Home Shop Classified News, Stories Events Education Ridecamp Videos Cartoons AERC
Endurance.Net Home Ridecamp Archives
[Archives Index]   [Date Index]   [Thread Index]   [Author Index]   [Subject Index]

Re: [RC] the sport? - Howard Bramhall

When the Greenalls get ready, maybe, they'll tell us the entire story.  Somehow, I don't think they think it was the rider in this situation who was to blame at all (I really don't know).  And, my belief is, it wasn't the rider at all in Maggie's.  Not to compare the two, since Malik is alive and well.  But, if he were not, would any of you be jumping on Maggie?  Shame on you if you were to do so.  It can happen to anyone and her case proves that to me more than any other I've heard of recently. 
Shortening the distance between vet checks and making a few other changes could turn all of this around.  What should really be opening our eyes is when we lose horses at the top lever rides.  These are our best horses and riders.  Our very best.  And, trust me, there are ways to get even them to go slower.
There is a really good idea coming down the pike that would slow riders down.  I'm not going to bring it up because it's not mine (most of what I've listed are not mine, btw).  IN case you missed those ideas I'll list them again.  Please read them and consider which are acceptable to you and which are not.  Keep in mind if we want things to change, we really do need to make some changes.
I really feel that if the membership does not get behind this things will remain the same; 7 deaths per year at our rides and a large number of severe metabolic incidents where treatment was required to save the life of the horse.  Please, really, down deep in the pit of your heart, the center of your soul, try and put the horse ahead of what your personal goals in our sport are.  Mentally, ask yourself what you would do to make our sport the best, instead of one of the worst, places for a horse to compete and for you to enjoy.  I don't think I posted these on Ridecamp; please, take a serious look at them and try not to make it personal.  I don't care if you dislike me for talking like I do about all of this but when you voice your venom towards me it really takes away from it all (maybe, that's your intent). Pretend the list below came from someone you do like, rather than myself.  Read them objectively, I really am begging you to do this. Like I said, they're not really all my ideas anyway.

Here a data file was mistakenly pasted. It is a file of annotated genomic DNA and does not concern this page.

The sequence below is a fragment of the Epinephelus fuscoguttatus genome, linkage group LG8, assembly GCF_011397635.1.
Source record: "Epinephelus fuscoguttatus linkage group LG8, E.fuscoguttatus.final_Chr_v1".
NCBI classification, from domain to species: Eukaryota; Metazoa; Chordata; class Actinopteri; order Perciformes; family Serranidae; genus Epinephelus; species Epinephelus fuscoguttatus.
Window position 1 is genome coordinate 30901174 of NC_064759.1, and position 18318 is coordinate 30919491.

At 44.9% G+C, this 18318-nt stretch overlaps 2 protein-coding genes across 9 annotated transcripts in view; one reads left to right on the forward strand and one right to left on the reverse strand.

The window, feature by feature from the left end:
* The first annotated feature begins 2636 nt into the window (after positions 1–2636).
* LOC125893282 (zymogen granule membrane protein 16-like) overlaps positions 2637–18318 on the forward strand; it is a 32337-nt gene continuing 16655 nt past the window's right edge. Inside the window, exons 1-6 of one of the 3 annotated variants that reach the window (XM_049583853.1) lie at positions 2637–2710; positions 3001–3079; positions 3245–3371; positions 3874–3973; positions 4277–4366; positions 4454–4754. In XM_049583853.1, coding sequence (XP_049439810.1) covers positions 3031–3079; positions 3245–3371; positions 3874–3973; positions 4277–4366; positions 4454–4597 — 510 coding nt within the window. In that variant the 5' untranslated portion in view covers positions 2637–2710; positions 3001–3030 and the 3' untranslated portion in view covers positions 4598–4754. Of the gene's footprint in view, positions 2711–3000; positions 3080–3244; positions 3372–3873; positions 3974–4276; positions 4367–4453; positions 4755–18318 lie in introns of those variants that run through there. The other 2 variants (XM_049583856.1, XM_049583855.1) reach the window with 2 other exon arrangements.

1)  Make 60 the standard beats per minute of the horse's heart-rate across the board.  Consider reducing it to 56.
2)  Make the maximum distance a horse can travel between vet checks 15 miles.  No longer.  And, actually, make sure via an independent source that the miles listed by the ride manager between loops is accurate. 
3)  Have a prerequisite for entering 100 mile rides.  I suggest 300 miles of 50's before a horse is allowed to do it's first 100 miler.
4)  Longer hold times at the vet checks; 45 minutes minimum and 1 hour at the half way mark.  I also suggest we use 11 hours of ride time (does not include hold time) for the 50 milers and 22 hours of ride time for the 100 milers as the time limit to obtain a completion.  That way, if the Ride Vet wants to add more time at the holds it won't affect the rider's available "ride time" on the trail.  
5)  All AERC vets most hold a license.  It doesn't have to be a license in a state where the ride is held, but, it does have to be a license in one of the 50 available.  No unlicensed vets at any AERC rides.
6)  Log books on horses similar to what they're doing in Australia.  It holds the rider accountable (they are) and makes our record keeping more accurate.  And, it will save the life of a horse or two along the way.
7)  The Education Committee needs to explain distance traveling while going to a ride and returning home.  I know that Stagg has written an article where this topic was mentioned, and it was a good one, but, this needs to be re-emphasized time and time again.  We must make sure every rider knows that the distance traveled to a ride along with the distance traveled back home increases the danger of a horse getting into trouble during an endurance event. It is part of the event! If a rider travels out of region to a ride I think we should require them to keep a log book of their travel to the ride.  Not for punishment, but, for educational purposes.  This form is turned into the Ride Manager prior to the manager accepting their entry.
If we ever want to get serious about this (and, yes, it really is happening; it's not some sort of illusion) we need to take action and make some changes.  And, this will help to eliminate all those bad apples from the sport I keep hearing of.  But, the only way it will happen is for ya'll to make it happen.  Otherwise, it's just words, and I got plenty of those.  It really is time for some action.
----- Original Message -----
From: terre
Sent: Tuesday, October 21, 2003 9:07 PM
Subject: [RC] the sport?

Greenalls wrote:

I watched a horse die of heat exhaustion (the autopsy is not
complete, but nothing else showed up) last weekend.  I watched
the whole thing.  The sport killed the horse.  Spain...same thing. 
Pan Ams, the same thing. 

Gee, I don't think so.  Actually, I think the riders killed these horses.  The difference between the horses that die and the ones that don't isn't "the sport"--it's the riders.  You could have five mile loops with hour holds--and some people would still manage to ride their horses to death.  As long as experienced riders, who know what they are doing, are prepared to risk the consequences of riding 'on the edge', there is no place you can put the edge where they won't find it.



 Ridecamp is a service of Endurance Net, http://www.endurance.net.
 Information, Policy, Disclaimer: http://www.endurance.net/Ridecamp
 Subscribe/Unsubscribe http://www.endurance.net/ridecamp/logon.asp

 Ride Long and Ride Safe!!


[RC] the sport?, terre